Labour in the Pandemic

COVID-19 has been called the biggest workplace issue of our lifetimes. In our special Labour in the Pandemic issue, we talk to the workers on the frontlines of the pandemic. Inside, you'll find a roundtable with Foodora couriers, a call from Amazon workers asking for salts to help them unionize warehouses, a discussion on Black women's labour during a time of two crises, a timeline of migrant agricultural workers' organizing during the pandemic, and a feature on the rural postmasters braving an avalanche of parcels from the shift to e-commerce. 

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  • Magazine

    Exorcise Amazon

    Amazon has made a name for itself in pioneering new strategies for worker exploitation. The best way to fight back is to build worker power from below.

  • Magazine

    Art against colonialism

    An interview with the judges of Briarpatch’s 10th annual Writing In The Margins contest: Larissa Lai, Pat Kane, and Sonnet L’Abbé.

  • Magazine

    New traditions

    As precarious work becomes the norm, labour activists need to combine the best of our traditions with new approaches that respond to the changing realities of work. To do that, we look to the history of community unionism, worker centres, and whole worker organizing.

  • Magazine

    Workers of the world: Salt at Amazon!

    Amazon has become lodged in our society. The only way to exorcise it is to organize it. The Amazon Workers Collective needs your help: sign up to join the fight to organize the workers of Amazon.

  • Magazine

    Delivering justice

    Three months after Foodora couriers won the right to unionize – a historic win for app-based workers – Foodora announced it was leaving Canada. Five worker leaders talk about the highs and lows of the campaign, and what’s next for Foodsters United.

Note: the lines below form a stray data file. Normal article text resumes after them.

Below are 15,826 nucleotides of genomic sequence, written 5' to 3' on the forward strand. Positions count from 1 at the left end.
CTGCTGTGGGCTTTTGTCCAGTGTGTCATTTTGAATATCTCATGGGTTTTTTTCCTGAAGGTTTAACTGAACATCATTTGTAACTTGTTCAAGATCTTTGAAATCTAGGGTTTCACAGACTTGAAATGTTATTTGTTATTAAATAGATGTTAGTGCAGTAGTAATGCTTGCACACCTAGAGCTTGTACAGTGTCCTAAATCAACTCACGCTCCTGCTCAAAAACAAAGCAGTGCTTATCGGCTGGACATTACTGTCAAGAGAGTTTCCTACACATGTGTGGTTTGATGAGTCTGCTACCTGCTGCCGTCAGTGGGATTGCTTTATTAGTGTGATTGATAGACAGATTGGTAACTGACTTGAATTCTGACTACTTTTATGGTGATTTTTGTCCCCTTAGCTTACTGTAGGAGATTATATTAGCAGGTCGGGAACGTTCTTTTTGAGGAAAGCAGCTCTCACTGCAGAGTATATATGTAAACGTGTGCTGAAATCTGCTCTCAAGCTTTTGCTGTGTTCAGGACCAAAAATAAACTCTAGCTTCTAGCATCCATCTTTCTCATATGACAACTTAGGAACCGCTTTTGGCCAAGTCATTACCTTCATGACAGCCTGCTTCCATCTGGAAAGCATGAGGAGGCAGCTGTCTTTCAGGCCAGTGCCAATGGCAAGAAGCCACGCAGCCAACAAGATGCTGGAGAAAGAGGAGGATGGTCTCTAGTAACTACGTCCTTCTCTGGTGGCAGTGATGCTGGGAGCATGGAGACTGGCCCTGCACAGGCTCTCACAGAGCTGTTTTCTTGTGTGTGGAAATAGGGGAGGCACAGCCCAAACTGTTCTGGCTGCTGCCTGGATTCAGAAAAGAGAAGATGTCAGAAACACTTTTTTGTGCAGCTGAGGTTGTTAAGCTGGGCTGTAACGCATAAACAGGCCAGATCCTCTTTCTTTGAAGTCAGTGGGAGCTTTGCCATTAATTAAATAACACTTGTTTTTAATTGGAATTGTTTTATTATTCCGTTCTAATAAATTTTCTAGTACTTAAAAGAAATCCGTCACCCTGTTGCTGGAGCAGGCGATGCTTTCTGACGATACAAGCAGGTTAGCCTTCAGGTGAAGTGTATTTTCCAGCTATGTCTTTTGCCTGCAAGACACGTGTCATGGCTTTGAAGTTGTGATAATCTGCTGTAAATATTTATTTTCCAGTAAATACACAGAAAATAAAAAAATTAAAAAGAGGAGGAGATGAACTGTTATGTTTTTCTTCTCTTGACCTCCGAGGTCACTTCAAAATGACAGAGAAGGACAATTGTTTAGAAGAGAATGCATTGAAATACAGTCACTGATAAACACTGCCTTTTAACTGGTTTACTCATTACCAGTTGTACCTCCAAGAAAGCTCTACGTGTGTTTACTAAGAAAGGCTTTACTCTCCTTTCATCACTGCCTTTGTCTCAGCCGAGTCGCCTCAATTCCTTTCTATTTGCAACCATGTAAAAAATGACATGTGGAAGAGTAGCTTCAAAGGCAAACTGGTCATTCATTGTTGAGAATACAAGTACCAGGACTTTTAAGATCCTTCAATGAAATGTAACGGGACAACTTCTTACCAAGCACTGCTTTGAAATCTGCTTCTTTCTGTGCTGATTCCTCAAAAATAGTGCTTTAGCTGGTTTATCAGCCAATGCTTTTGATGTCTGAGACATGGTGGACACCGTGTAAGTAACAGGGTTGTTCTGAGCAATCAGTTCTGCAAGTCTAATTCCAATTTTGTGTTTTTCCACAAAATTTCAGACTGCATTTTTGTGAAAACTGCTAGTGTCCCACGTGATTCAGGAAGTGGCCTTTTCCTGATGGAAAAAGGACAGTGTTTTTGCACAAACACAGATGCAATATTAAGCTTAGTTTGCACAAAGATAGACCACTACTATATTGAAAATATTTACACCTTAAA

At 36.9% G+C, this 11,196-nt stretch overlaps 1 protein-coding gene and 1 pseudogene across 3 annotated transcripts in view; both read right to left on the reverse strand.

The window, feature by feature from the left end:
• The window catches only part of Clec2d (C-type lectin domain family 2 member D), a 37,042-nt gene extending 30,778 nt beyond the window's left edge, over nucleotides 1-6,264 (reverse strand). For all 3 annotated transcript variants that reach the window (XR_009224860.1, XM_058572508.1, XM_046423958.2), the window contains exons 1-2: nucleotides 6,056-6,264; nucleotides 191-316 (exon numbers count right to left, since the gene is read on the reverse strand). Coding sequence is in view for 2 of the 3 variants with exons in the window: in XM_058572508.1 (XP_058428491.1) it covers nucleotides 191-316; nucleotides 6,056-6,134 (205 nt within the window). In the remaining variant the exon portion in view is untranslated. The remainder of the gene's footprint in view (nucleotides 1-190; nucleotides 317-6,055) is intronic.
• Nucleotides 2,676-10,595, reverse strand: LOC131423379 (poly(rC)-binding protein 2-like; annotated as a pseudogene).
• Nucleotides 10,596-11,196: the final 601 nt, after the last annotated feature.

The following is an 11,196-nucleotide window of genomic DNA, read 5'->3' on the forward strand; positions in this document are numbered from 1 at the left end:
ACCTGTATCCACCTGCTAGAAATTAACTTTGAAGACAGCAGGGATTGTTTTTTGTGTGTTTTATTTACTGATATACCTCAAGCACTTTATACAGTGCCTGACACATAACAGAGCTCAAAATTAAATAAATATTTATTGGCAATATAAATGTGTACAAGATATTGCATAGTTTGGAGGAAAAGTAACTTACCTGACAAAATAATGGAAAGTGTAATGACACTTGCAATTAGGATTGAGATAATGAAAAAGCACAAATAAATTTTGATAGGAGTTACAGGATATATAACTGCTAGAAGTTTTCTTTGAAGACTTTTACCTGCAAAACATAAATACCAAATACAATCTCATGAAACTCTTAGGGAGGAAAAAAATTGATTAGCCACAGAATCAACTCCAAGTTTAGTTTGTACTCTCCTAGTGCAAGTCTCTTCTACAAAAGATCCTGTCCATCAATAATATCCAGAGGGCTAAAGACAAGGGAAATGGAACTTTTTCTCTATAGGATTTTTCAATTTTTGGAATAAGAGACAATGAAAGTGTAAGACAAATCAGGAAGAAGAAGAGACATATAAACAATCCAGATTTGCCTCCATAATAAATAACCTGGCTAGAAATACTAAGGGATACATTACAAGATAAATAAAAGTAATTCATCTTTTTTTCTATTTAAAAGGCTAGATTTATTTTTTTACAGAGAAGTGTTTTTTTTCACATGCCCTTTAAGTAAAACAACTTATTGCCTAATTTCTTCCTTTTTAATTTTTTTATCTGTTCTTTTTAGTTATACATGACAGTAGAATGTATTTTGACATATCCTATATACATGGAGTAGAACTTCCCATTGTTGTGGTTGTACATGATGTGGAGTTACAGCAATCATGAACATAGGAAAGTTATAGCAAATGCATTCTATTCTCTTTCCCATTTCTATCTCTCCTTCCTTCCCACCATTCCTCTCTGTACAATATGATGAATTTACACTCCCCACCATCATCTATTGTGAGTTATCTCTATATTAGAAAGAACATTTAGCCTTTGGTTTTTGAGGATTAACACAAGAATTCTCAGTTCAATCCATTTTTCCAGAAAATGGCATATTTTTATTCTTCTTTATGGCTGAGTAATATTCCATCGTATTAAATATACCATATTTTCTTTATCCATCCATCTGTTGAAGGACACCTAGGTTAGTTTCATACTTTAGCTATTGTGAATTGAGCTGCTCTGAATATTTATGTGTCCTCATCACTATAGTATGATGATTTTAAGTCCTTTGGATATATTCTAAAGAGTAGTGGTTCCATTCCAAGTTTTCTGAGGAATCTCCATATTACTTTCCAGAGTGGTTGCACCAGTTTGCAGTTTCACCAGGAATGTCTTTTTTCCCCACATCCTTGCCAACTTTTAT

• Magazine

    Mistreated, marginalized, migrant

    Following the deaths of three workers to COVID-19, the experience of migrant farmworkers in Canada has received unprecedented media attention. As a result, workers are winning long-overdue changes to their conditions. This timeline charts the wins and losses of migrant agricultural workers in Ontario during seven months of COVID-19.

  • Magazine

    A new crisis service

    Amid calls to defund and ultimately abolish the police, we spoke to the people who are already working on replacing the police with crisis workers in Canada.

  • Magazine

    Working while Black

    Amid COVID-19 and a global uprising against police brutality, the already intense demands and pressures that Black women face at work have become crushing. Hawa Mire convened a roundtable on Black women’s labour during these times

  • Magazine

    The postmasters and the pandemic

    With more people working and shopping remotely, the rural post office is not just a quaint village fixture; it is vital infrastructure. But will decision-makers, focused on vote-dense urban Canada, pay attention?

  • Magazine

    Feminism that’s ready for a fight

    In her new book, Nora Loreto tracks the rise and fall of Canada’s organized feminist movement, and observes how formal organizations were replaced with a mix of online personalities, bloggers, and service organizations. How do we once again build a feminist movement that can pose a serious challenge to neoliberal austerity and misogyny?

  • Magazine

    The labour of care

    When the pandemic took hold in March, the nature of my work as a doctor in remote communities in northern Quebec and Ontario changed drastically. The practice of medicine is defined by coping with uncertainty, but few had experienced the scope of the ambiguity through which we lurched.